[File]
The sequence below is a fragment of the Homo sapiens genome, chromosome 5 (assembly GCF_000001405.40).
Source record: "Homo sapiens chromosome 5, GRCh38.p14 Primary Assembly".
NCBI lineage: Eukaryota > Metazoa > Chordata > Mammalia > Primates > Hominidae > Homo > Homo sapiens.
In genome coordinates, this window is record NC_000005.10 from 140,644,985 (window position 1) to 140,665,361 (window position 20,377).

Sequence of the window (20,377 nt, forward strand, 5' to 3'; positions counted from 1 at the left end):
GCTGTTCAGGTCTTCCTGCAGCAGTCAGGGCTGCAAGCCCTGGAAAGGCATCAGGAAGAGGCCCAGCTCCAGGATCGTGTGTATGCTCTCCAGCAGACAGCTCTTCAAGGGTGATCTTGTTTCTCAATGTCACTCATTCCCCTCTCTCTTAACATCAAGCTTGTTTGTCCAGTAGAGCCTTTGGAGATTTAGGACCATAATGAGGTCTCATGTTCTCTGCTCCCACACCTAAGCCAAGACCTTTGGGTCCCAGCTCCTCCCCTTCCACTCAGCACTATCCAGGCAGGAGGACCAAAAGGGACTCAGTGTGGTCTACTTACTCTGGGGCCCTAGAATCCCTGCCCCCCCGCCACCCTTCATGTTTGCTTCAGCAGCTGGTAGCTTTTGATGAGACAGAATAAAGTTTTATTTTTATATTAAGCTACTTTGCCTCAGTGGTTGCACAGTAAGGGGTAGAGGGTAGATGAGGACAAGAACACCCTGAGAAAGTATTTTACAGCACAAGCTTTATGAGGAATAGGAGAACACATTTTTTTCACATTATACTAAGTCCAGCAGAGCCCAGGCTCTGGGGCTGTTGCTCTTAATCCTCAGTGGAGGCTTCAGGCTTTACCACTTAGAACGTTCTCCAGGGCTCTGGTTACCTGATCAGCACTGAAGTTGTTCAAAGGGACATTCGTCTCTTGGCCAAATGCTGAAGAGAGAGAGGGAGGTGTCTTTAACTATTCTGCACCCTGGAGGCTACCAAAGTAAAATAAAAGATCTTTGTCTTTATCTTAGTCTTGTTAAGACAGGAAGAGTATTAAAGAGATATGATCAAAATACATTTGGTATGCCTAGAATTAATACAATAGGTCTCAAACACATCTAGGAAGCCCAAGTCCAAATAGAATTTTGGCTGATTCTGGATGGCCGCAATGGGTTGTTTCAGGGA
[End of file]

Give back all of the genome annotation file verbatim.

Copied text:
The sequence below is a fragment of the Homo sapiens genome, chromosome 5 (assembly GCF_000001405.40).
Source record: "Homo sapiens chromosome 5, GRCh38.p14 Primary Assembly".
NCBI lineage: Eukaryota > Metazoa > Chordata > Mammalia > Primates > Hominidae > Homo > Homo sapiens.
In genome coordinates, this window is record NC_000005.10 from 140,644,985 (window position 1) to 140,665,361 (window position 20,377).

Sequence of the window (20,377 nt, forward strand, 5' to 3'; positions counted from 1 at the left end):
GCTGTTCAGGTCTTCCTGCAGCAGTCAGGGCTGCAAGCCCTGGAAAGGCATCAGGAAGAGGCCCAGCTCCAGGATCGTGTGTATGCTCTCCAGCAGACAGCTCTTCAAGGGTGATCTTGTTTCTCAATGTCACTCATTCCCCTCTCTCTTAACATCAAGCTTGTTTGTCCAGTAGAGCCTTTGGAGATTTAGGACCATAATGAGGTCTCATGTTCTCTGCTCCCACACCTAAGCCAAGACCTTTGGGTCCCAGCTCCTCCCCTTCCACTCAGCACTATCCAGGCAGGAGGACCAAAAGGGACTCAGTGTGGTCTACTTACTCTGGGGCCCTAGAATCCCTGCCCCCCCGCCACCCTTCATGTTTGCTTCAGCAGCTGGTAGCTTTTGATGAGACAGAATAAAGTTTTATTTTTATATTAAGCTACTTTGCCTCAGTGGTTGCACAGTAAGGGGTAGAGGGTAGATGAGGACAAGAACACCCTGAGAAAGTATTTTACAGCACAAGCTTTATGAGGAATAGGAGAACACATTTTTTTCACATTATACTAAGTCCAGCAGAGCCCAGGCTCTGGGGCTGTTGCTCTTAATCCTCAGTGGAGGCTTCAGGCTTTACCACTTAGAACGTTCTCCAGGGCTCTGGTTACCTGATCAGCACTGAAGTTGTTCAAAGGGACATTCGTCTCTTGGCCAAATGCTGAAGAGAGAGAGGGAGGTGTCTTTAACTATTCTGCACCCTGGAGGCTACCAAAGTAAAATAAAAGATCTTTGTCTTTATCTTAGTCTTGTTAAGACAGGAAGAGTATTAAAGAGATATGATCAAAATACATTTGGTATGCCTAGAATTAATACAATAGGTCTCAAACACATCTAGGAAGCCCAAGTCCAAATAGAATTTTGGCTGATTCTGGATGGCCGCAATGGGTTGTTTCAGGGA